Saturday, February 15, 2014

10 Second Anime - Silver Spoon S2 - Episode 6

Silver Spoon S2 - Episode 6

Hachiken collapses from exhaustion, and misses the whole festival while in the hospital. Ayame arrives to help, but thin Tamako upstages her. Hachiken appreciates the taste of rejected potatoes.

Hachiken wakes up in the hospital, and a nurse tells him he collapsed from exhaustion. None of his friends have come by to visit, but his homeroom teacher already has. The cultural festival must go on, so they don't have time to visit, but with Hachiken's detailed notes, the horse-jumping and the draft-horse exhibit are a success. Ayame, Aki's eternal rival, arrives to tease her friend, and Hachiken even, but without him there, Aki asks for her help. The slow-jumping Ayame puts on her usual show. The banba race is too much of a success. It's a race of horse against people, but with thin Tamako motivating the people, how could they lose?

I'm glad she was put to more use than parading dairy cows around a pen. But it's not all about the whip for Tamako. She's got carrots too. She promises 50 bucks worth of food tickets if the students beat the horse. And, she has other motivational charms...

The spectators can form their own teams too, but their prizes for beating the horse are Mr. Nakajima's secret stash of cheese. He gets wiped out...

The big drama of the episode, however, was Hachiken's father coming to visit. He certainly lives up to his reputation as a hard-ass. His stern nature also makes him choose the most uncharitable interpretation of the reasons Hachiken chose to go to an agricultural school, because he figured he would get the best test scores there. That's choosing to ignore the hard work done in lab practicals that you can't study for, and where Hachiken is at a disadvantage against the farm kids. He even has the audacity to ask where his so-called friends are, again choosing to ignore they have to take up the slack of the missing Hachiken, and put on successful events. Awkward conversation to hear for his roommate to listen in on. Hachiken still can't deal with his father, and after receiving an apology from his homeroom teacher for not catching Hachiken before he took on too much work, Mr. Hachiken leaves, letting Mrs. Hachiken take care of the rest.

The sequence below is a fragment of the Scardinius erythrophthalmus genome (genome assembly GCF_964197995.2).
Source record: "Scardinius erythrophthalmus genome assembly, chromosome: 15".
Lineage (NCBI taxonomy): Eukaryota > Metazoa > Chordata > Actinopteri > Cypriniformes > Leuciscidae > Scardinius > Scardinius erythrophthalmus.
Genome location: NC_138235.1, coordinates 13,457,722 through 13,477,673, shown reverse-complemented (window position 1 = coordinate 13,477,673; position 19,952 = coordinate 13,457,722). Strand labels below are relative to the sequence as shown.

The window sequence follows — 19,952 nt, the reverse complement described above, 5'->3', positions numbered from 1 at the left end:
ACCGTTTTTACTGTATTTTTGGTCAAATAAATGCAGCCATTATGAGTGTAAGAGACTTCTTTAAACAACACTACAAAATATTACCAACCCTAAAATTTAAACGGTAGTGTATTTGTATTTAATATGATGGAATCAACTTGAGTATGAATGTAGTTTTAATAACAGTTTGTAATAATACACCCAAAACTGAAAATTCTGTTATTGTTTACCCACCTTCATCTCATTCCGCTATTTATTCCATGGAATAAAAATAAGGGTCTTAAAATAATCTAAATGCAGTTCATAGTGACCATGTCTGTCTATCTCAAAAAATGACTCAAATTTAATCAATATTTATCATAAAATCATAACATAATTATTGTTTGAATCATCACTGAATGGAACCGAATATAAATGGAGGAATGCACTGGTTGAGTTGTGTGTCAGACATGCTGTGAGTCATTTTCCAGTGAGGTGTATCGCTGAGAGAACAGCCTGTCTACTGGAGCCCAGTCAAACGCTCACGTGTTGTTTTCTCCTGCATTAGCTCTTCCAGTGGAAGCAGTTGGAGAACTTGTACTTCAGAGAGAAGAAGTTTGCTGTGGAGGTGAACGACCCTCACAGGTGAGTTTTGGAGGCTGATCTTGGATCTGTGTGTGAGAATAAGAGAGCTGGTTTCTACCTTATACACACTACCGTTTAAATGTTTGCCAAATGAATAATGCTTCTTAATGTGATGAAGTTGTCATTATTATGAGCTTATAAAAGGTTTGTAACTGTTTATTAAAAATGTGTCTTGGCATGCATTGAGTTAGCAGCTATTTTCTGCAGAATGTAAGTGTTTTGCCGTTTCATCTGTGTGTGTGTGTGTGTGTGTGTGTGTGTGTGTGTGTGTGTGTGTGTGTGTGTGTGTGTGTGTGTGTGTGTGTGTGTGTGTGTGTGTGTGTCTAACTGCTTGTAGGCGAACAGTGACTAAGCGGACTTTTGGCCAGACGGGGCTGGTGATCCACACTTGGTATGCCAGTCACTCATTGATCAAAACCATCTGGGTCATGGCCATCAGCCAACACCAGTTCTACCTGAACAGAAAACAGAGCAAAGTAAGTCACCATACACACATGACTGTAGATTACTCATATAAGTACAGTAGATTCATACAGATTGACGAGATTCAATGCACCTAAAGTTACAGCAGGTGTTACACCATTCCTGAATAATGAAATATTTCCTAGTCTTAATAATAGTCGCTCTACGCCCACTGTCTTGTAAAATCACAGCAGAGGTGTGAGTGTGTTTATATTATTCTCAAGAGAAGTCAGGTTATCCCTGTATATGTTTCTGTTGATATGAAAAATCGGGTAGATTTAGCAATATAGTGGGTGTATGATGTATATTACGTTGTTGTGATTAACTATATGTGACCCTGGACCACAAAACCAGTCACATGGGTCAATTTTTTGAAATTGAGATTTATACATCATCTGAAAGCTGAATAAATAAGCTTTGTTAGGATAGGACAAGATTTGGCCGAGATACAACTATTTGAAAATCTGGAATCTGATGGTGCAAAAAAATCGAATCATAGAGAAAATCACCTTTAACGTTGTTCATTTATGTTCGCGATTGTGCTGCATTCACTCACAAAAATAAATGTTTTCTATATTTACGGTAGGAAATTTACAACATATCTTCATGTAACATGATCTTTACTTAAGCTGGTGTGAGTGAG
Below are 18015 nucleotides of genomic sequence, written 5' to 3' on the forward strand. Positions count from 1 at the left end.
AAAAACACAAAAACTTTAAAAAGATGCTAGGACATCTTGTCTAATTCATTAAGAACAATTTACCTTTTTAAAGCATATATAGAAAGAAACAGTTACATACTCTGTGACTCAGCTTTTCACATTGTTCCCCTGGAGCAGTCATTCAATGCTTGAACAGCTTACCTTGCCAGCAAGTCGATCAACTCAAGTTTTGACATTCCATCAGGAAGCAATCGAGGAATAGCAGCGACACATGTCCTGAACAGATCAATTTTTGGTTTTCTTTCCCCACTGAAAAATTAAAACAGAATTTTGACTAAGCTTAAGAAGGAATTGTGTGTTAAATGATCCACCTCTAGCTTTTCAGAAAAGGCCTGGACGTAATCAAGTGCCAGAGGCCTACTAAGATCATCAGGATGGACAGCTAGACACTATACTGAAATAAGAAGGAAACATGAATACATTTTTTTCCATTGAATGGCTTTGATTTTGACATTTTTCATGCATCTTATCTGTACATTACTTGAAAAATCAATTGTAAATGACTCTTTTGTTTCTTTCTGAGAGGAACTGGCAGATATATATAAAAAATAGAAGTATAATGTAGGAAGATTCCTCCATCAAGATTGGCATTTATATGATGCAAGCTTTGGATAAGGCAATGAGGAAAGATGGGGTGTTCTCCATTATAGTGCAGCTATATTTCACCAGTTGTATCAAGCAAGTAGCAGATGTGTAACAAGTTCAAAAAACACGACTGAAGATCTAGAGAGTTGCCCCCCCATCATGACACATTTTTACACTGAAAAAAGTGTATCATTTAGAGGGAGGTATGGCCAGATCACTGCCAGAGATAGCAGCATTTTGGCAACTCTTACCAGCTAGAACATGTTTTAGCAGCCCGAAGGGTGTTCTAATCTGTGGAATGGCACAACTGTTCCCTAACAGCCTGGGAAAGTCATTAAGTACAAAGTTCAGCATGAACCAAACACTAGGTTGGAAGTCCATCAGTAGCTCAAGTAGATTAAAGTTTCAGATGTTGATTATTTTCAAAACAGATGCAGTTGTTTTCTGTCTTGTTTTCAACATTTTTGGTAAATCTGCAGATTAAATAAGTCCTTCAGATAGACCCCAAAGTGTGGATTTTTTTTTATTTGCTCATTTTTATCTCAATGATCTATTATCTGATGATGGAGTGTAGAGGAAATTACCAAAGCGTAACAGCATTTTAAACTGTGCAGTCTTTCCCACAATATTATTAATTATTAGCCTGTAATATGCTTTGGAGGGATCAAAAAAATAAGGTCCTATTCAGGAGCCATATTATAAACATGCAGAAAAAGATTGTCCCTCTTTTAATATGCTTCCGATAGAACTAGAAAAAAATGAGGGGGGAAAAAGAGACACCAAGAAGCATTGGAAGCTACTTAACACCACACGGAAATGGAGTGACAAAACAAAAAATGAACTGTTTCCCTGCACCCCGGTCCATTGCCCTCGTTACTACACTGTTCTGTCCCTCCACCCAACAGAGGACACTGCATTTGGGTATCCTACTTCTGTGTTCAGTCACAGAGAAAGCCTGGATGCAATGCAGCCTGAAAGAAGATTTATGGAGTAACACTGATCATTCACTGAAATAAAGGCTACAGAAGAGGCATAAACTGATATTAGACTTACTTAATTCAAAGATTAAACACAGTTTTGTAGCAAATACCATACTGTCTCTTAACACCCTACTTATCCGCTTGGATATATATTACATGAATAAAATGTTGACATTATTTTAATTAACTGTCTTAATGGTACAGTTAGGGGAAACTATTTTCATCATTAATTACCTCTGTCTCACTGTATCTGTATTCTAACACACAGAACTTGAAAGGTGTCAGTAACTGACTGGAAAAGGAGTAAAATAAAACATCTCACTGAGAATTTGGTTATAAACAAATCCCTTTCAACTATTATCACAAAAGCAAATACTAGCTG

Hachiken also has a little resentment towards his mother for the little lies she told him about how his father approved of the bacon he sent home. Her role seems to be the softener between the stern father and his children, but Hachiken would prefer the truth these days. After picking up new glasses, he walks back to school, having himself a little pity-party, and misses all of the festivities.

His equestrian club senior sees him first, and tells him he better get to the after party. Hachiken doesn't think he deserves to go after missing all his duties, and she gives him a big kick in the pants. "You just spent a night in the hospital because you worked too hard, get over yourself," is her sentiment. The senior also timed it just right, because the only one in the club room is Aki.

The little moments, whether it's drama, comedy, or emotional contact, is where this show excels, and we see that all here, with Hachiken and Aki. She's so happy to see he's alright, but too embarrassed to show her face. She also explains how they couldn't leave the festival during the day, and the hospital doesn't allow visitors at night, which is why they didn't go visit. And his detailed notes made it so they could deal with any issues that came up. And when Aki tells Hachiken how fun things were in her Hokkaido dialect, he gets to enjoy a little moment that only Aki can share with him. But the real emotions fly out of Hachiken when he sees the nice comments left in his notebook by the visitors to their events, and the mix of happiness that he was successful and sadness that he missed seeing it, plus some frustration that his father could never understand why this is important to him, makes a big rush of tears come out. All Aki can do is lend her shoulder for him to lean on as he composes himself.

We get to the after party, and we see the rejected potatoes become the metaphor for Hachiken's festival experience. The big good looking ones make it to market, but the small irregular ones taste just as good when deep fried. They have their own hidden charm, just like Hachiken, and just like learning different things at an agricultural school.

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